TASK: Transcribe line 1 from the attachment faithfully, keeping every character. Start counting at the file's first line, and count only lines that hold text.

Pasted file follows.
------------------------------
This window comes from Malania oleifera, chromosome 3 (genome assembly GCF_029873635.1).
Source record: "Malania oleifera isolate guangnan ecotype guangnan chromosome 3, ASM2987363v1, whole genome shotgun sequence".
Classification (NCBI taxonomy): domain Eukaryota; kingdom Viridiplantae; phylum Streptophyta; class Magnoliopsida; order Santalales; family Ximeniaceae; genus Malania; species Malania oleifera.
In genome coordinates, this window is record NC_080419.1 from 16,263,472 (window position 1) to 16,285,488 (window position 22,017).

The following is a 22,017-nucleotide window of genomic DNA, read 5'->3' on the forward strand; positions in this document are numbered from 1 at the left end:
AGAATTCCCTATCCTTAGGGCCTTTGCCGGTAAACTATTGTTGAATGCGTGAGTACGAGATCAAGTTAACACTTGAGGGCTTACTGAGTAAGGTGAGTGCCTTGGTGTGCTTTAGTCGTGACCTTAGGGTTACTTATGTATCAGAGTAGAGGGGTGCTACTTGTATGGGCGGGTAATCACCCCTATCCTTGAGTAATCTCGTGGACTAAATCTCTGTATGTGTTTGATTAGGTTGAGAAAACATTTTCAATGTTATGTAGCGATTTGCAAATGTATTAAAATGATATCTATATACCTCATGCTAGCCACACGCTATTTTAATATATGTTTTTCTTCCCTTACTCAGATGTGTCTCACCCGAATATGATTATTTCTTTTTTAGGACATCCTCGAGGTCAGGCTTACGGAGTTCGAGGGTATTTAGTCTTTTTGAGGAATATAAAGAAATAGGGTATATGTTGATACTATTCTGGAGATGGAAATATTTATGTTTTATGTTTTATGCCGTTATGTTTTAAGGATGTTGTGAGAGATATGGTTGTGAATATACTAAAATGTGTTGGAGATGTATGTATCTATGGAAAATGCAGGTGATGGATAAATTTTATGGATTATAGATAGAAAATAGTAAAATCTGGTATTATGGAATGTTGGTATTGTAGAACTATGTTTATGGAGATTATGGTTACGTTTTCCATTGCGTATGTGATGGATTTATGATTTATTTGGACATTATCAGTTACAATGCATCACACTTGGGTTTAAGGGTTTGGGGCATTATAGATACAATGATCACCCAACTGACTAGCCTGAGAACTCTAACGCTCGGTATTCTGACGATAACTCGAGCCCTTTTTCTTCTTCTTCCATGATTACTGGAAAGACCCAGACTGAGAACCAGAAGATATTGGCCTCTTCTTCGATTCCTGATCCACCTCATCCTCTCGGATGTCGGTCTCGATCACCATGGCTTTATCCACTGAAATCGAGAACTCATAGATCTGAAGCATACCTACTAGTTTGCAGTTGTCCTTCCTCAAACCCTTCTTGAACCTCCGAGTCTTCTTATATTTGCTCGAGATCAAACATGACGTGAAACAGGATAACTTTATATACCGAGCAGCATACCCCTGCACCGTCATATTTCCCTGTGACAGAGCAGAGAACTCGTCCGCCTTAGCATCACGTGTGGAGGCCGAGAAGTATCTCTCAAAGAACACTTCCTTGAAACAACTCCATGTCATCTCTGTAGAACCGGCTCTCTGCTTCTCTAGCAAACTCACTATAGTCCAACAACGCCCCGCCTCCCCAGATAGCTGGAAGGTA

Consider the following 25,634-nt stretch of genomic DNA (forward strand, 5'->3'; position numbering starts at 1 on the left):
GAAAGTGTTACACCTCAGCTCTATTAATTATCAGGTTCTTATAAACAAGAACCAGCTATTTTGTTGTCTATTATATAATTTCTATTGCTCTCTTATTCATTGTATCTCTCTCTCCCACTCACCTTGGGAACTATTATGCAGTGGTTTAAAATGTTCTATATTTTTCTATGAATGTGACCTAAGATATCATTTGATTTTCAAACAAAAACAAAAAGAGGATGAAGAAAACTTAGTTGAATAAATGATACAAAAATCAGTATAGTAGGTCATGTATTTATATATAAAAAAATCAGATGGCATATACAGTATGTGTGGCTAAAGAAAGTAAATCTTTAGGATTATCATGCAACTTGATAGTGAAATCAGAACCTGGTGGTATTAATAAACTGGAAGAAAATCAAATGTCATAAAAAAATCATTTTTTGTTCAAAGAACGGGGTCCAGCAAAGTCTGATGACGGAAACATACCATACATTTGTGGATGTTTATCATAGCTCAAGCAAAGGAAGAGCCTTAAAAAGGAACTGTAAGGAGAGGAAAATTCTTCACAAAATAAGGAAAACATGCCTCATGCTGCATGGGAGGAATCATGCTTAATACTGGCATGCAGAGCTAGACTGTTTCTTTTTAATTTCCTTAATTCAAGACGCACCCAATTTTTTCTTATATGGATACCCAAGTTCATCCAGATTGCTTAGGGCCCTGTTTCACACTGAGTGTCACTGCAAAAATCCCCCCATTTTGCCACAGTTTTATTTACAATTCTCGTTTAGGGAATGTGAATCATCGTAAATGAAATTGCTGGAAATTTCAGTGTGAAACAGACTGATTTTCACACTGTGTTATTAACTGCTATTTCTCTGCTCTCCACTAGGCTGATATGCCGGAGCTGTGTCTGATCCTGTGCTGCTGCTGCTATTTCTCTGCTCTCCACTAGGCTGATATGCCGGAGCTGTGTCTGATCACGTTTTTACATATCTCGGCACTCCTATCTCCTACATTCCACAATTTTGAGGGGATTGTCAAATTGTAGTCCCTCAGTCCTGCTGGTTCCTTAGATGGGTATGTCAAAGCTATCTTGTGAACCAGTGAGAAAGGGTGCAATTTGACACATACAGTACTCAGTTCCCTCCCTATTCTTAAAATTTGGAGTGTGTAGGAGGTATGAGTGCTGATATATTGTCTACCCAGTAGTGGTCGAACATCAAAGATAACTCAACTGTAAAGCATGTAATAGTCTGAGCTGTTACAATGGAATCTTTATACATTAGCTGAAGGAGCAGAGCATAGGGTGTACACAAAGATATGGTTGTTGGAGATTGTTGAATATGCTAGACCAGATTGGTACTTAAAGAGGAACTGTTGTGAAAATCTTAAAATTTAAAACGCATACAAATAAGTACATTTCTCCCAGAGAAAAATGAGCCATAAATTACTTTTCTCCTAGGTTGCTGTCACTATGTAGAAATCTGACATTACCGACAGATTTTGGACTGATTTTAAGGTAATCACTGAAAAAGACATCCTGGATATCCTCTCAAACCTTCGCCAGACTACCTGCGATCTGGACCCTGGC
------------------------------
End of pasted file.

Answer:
This window comes from Malania oleifera, chromosome 3 (genome assembly GCF_029873635.1).